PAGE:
If this is true, then what is the explanation for the obvious success of such missionary efforts? My friend quoted above suggests three explanations: Romanian receptivity; the high level of dedication of those receiving instruction; and, Romanian Evangelicals’ openness to the West. Another missionary discipler added: “Things went well because we did not live there.” What he meant was that since Western missionaries were not able to supervise the implementation of their teaching, Romanians were able to be creative in the process of contextualizing what they had learned.

Evangelical Theological Schools

No survey of leadership training in Romania under the Communist regime would be complete without mentioning the official theological training provided by evangelical denominations in Romania. The oldest of these programs is the Baptist Seminary in Bucharest, an undergraduate theological school established in 1921. Under the Communists its activity was heavily restricted. Thus, the school was not allowed to teach above the college level and for some time was allowed to register only four students per year! In spite of this, most of some 150 pastors who served the 1,300 Baptist churches that existed in Romania at the end of the Communist regime were trained in this school. This meant that some of them had to give pastoral oversight to more than ten churches. To the extent that Communist authorities allowed it, the seminary cooperated with other Baptist schools in the West, particularly with the International Baptist Seminary in Rushlikon, Switzerland. Such international connections also helped in providing some literature for the extremely poor library of the seminary.

In this context we need to add that some Baptist leaders received official approval to study theology in the West. Such approvals were never given without the recipients paying a certain price. What that price was precisely will be clarified only when we have access to secret police files of our denominational leaders. The Pentecostal denomination in Romania, which traditionally cooperated with both the Church of God, Cleveland, and the Assemblies of God, established its first college-level seminary in Bucharestin 1976. The first group of 15 students graduated in1980. Communist authorities allowed for only a very small number of students in this school: on average, three students per year.

The Communist Department for Religious Affairs, a specialized branch of the secret police, thoroughly scrutinized pastoral candidates in both Baptist and Pentecostal churches. Applicants suspected of being too radical did not receive the necessary approval to register as students or to serve as pastors. Brethren churches in Romania do not have ordained pastors and, consequently, did not feel the need to establish theological schools during the Communist period. However, they tried to meet the need of training for their lay leaders through regular teaching conferences led by mature leaders in various regional centers. The facilitators were usually older leaders who had had some form of theological training in other Christian traditions before joining the Brethren. The authorities heavily restricted this non formal training, which completely disappearedduring the last decades of Communist rule. Navigator ministry for the next 15 years.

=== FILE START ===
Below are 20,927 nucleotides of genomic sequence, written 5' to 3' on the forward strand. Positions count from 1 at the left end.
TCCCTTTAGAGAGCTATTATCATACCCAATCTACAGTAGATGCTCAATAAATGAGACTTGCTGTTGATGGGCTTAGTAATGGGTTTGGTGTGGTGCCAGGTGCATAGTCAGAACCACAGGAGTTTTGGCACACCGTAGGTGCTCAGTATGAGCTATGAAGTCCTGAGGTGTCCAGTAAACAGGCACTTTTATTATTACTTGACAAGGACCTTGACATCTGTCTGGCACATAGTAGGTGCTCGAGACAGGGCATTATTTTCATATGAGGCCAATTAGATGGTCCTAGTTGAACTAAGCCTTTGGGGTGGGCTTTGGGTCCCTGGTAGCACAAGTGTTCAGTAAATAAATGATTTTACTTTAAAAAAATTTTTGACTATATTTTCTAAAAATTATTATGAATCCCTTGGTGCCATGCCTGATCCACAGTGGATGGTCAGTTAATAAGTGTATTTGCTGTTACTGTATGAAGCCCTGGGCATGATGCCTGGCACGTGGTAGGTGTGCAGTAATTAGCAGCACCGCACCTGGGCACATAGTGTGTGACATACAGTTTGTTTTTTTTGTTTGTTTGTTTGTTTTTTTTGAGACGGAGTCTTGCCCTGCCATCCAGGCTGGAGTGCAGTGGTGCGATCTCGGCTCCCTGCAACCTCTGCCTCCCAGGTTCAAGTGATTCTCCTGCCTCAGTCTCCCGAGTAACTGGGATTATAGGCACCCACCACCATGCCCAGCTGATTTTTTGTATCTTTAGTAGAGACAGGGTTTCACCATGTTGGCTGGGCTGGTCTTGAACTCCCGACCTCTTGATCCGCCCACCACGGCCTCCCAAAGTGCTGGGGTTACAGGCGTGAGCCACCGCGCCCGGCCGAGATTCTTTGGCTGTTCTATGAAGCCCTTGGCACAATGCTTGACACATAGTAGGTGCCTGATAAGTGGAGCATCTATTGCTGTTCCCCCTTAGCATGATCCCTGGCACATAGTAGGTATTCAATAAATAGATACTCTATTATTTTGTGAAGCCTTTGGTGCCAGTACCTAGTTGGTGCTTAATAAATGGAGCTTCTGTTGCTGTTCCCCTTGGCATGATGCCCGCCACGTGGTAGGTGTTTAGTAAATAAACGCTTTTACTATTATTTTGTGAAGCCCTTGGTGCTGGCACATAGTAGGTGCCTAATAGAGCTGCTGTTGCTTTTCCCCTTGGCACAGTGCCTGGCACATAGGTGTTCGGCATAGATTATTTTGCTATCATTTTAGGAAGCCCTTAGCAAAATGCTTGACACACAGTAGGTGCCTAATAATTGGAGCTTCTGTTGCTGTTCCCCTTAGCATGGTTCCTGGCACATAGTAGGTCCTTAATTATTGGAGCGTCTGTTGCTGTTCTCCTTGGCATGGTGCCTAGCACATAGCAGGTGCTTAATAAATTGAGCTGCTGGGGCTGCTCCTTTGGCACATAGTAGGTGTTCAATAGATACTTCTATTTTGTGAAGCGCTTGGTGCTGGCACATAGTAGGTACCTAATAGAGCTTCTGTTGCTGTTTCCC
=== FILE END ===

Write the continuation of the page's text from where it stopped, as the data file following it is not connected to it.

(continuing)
After about a year of training, the Navigators challenged me to choose between discipleship and politics: their discipleship ministry (which was completely underground) or my political activities(which were more public and involved the perpetual danger of scrutiny by the secret police). After lengthy deliberations, I chose discipleship over politics. I am convinced now that this radical decision allowed me to enjoy the privilege of staying in Romania, while most of my dissident friends were forced to leave the country.

Navigators, Campus Crusade, and Intervarsity

The Navigators taught me how to study the Bible and gave me a passion for discipleship. For this and many other reasons, I am still grateful to them. What I, my friends, and the people in our discipleship ministries learned from the Navigators, others in Romania gained through several ministries including Intervarsity and Campus Crusade (invited to Romania by Josef Tson and Nick Gheorghita, medical doctor who later became pastor of the Second Baptist Church in Oradea).The leadership development efforts of these missions did not happen without pain. Given the unavoidable underground character of this sort of activities, pastors knew very little about the specifics and often complained that these para church organizations were stealing their most gifted young people. At the same time, some of the older church leaders felt threatened by their younger counterparts, who were more daring in their relationships with the Communist regime. Those in authority in churches feared that such dissident activities would compromise the delicate balance they had established with the authorities, by more or less legitimate means. One older leader joked that “during Communism there were two kinds of Christian leaders. Some were like donkeys, carrying the heavy loads of the congregations, while the dissidents, like Tson and Nicolescu, were like The leadership training promoted by different Christian missions focused mainly on building Bible study, ministry, and character skills, rather than on formal theological education. In contrast, a new type of leadership development for Romanian Evangelicals appeared in 1979 when Western missions cooperated in the formation of Biblical Education by Extension(BEE). Key figures included Nelson (Bud) Hinkson, European leader of Campus Crusade, and Josef Tson.